The biggest automotive recall in history just got messier. A report compiled by the Senate Commerce Committee revealed that at least four automakers (Toyota, Volkswagen, Fiat Chrysler and Mitsubishi) are continuing to sell new cars with defective, and potentially dangerous, airbags.
The recall was announced after an investigation into airbag-maker Takata revealed a design flaw that caused at least 13 deaths and hundreds of injuries. Over 60 million vehicles from fourteen different manufacturers are affected by the recall.
The problem stems from Takata's use of ammonium nitrate, which helps generate the gasses that fill an airbag. Ammonium nitrate breaks down over time when exposed to moisture or temperature swings, causing an airbag's metal casing to disintegrate and explode. Takata is the only airbag manufacturer to use the compound, which the company agreed to phase out in the terms of the recall.
A temporary solution
However, the recall hasn't stopped at least four car manufacturers from continuing to install airbags that contain ammonium nitrate. The offending airbags feature non-desiccated ammonium nitrate, which combats moisture build up but it's only a band-aid on the problem, according to the National Highway Traffic Safety Administration (NHTSA). Although safer than the recalled airbags, they still pose a risk to drivers.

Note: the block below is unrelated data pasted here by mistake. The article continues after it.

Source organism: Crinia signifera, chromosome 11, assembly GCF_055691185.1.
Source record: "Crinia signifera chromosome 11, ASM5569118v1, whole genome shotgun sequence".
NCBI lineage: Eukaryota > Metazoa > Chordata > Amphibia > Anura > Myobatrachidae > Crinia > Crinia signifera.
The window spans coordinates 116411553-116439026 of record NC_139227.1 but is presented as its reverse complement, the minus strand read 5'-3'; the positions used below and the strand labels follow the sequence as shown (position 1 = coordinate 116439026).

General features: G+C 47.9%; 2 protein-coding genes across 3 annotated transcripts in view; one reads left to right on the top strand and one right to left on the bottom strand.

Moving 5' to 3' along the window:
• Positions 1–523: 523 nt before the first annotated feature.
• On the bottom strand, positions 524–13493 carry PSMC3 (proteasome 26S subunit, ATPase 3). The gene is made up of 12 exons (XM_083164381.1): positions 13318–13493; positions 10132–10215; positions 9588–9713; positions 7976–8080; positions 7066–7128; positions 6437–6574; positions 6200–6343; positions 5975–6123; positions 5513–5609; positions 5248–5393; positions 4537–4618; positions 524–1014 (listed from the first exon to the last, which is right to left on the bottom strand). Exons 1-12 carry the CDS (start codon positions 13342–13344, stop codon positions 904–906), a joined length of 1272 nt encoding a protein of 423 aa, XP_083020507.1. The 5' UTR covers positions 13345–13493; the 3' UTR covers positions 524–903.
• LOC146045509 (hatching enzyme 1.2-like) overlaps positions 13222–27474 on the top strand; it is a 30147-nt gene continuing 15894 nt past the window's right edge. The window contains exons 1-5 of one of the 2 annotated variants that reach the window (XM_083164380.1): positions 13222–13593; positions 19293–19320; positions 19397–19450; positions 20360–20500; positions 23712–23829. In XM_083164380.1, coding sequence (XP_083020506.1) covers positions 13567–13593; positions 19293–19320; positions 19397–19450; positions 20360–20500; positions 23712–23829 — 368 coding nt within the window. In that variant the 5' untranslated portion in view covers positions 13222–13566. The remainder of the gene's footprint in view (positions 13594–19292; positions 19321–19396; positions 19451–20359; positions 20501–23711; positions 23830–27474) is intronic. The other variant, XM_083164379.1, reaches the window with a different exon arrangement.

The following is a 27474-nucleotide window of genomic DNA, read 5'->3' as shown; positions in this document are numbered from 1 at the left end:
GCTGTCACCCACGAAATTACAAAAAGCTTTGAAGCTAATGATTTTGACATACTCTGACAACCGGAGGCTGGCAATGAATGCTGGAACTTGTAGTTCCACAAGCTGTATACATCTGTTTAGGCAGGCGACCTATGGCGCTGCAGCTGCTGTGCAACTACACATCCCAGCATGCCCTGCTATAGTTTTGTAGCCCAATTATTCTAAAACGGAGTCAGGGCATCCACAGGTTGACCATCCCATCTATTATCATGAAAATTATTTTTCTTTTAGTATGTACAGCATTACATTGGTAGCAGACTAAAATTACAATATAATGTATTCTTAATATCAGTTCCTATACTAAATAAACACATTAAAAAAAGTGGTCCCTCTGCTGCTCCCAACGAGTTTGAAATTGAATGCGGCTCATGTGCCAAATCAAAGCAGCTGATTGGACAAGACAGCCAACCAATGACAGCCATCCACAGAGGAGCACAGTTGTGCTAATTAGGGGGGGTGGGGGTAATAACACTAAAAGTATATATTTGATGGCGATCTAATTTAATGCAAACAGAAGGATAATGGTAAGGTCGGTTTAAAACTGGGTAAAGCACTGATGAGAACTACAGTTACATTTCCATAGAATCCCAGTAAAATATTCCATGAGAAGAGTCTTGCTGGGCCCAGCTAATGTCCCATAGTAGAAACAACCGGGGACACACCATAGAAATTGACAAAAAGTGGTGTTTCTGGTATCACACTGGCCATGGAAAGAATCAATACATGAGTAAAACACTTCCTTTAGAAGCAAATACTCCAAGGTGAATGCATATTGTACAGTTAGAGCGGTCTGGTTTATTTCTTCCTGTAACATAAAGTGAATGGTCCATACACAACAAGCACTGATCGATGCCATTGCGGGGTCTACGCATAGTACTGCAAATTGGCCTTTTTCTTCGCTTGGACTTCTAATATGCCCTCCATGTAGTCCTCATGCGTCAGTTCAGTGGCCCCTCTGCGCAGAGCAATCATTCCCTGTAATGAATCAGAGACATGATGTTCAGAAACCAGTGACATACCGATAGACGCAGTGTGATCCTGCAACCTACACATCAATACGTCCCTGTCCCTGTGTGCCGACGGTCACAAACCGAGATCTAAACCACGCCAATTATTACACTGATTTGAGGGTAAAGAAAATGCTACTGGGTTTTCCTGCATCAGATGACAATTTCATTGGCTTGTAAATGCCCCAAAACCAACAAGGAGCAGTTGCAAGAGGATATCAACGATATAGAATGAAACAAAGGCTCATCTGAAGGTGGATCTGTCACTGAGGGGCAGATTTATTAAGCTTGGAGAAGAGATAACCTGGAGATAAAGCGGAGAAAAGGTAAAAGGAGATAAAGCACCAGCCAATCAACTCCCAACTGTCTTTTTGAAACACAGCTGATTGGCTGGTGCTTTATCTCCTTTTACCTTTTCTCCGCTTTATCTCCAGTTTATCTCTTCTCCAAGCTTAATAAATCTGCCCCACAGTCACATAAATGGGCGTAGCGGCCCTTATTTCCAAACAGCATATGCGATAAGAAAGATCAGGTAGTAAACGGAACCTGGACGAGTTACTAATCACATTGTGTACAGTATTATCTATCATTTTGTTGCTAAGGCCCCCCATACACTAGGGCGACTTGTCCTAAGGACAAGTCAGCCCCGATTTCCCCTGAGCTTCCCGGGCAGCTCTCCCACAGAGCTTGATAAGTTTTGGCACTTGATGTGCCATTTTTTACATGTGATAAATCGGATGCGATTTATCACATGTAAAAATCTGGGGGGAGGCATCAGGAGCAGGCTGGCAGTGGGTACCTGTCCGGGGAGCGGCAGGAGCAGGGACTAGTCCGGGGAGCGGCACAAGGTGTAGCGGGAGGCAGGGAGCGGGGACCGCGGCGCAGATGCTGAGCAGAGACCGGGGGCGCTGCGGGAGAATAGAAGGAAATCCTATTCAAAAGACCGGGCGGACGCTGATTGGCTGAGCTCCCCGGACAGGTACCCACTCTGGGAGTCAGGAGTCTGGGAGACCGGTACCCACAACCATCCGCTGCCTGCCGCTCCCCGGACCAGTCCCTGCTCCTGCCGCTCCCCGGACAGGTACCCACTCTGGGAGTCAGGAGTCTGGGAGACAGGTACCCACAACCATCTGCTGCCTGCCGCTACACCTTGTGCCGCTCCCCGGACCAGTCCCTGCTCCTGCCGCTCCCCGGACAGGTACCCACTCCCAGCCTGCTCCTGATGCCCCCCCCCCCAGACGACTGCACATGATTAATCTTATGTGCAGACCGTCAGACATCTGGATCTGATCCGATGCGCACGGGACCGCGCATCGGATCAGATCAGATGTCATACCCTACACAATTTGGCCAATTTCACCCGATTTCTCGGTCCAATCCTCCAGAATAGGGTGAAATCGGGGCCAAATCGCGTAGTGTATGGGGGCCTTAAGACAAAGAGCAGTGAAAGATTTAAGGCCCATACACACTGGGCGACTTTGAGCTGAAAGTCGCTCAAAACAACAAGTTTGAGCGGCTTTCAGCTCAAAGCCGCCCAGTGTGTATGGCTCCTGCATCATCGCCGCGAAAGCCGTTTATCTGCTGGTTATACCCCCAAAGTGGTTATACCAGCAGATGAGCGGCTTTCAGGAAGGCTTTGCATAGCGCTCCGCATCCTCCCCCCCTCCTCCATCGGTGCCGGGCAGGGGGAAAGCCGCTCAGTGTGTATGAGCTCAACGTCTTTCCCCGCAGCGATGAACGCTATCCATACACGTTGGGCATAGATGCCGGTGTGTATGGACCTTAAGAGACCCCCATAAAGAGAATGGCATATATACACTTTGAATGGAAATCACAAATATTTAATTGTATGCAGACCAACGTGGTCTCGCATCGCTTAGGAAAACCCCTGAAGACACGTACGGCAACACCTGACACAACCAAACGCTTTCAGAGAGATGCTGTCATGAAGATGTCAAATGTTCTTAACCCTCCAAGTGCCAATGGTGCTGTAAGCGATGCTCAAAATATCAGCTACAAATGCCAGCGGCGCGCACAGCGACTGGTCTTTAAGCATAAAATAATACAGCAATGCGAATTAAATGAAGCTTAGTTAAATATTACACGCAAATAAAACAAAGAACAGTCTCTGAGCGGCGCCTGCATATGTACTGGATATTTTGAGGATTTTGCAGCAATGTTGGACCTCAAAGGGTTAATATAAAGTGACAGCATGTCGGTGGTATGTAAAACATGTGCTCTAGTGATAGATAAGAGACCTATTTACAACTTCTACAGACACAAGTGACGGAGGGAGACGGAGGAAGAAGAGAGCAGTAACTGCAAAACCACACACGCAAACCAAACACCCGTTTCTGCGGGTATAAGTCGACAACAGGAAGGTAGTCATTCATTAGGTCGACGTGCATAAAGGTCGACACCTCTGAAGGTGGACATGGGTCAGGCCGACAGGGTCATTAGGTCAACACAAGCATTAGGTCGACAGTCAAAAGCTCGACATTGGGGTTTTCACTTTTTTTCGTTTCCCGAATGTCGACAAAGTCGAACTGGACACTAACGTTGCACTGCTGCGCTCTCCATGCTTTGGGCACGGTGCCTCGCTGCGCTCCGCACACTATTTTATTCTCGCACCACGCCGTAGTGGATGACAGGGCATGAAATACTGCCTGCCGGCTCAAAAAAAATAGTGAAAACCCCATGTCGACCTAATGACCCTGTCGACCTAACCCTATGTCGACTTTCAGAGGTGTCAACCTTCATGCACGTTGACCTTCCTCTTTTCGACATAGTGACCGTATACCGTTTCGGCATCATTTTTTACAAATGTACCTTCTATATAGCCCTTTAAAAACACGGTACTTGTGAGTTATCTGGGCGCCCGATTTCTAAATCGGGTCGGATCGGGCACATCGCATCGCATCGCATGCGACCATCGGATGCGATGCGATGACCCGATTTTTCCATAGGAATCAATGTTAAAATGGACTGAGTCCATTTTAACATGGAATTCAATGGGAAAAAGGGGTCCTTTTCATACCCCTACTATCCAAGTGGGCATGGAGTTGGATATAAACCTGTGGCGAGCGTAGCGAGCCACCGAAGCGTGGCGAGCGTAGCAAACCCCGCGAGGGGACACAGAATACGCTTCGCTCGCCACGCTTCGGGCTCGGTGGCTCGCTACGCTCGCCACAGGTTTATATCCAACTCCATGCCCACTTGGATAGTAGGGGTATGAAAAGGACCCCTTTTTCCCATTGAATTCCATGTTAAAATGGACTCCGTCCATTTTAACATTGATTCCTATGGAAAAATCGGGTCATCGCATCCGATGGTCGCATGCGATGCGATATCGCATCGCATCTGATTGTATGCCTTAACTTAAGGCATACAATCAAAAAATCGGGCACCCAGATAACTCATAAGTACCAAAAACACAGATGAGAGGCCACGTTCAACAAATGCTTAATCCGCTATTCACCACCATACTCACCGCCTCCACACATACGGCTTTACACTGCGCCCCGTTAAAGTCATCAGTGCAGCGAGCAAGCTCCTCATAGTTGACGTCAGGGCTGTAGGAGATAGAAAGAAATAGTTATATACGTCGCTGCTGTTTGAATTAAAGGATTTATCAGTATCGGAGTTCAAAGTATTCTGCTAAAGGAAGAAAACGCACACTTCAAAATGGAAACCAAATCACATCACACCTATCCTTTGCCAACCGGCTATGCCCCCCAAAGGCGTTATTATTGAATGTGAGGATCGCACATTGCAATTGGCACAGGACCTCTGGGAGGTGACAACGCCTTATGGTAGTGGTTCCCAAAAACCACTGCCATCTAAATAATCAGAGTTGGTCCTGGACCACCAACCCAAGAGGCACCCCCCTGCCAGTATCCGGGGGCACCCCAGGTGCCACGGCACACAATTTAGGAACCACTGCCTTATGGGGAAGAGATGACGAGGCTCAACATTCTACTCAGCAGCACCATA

This means people buying new cars, cars that aren't even for sale yet, will have to eventually bring their cars in for replacement airbags. The offending automakers are proceeding to sell cars with the non-desiccated ammonium nitrate, knowing full well that they'll eventually have to be replaced.
Toyota admitted to the Senate Commerce Committee that it plans to sell about 175,000 cars in the US with the band-aid airbags through July 2017. Volkswagen also admitted that its Audi TT and Audi R8 cars use the riskier airbags.
The report also revealed "unacceptably low" recall completion rates for 11 automakers. Honda is doing the best with 39.5% completion while Daimler Vans and GM have completed less than 1%.
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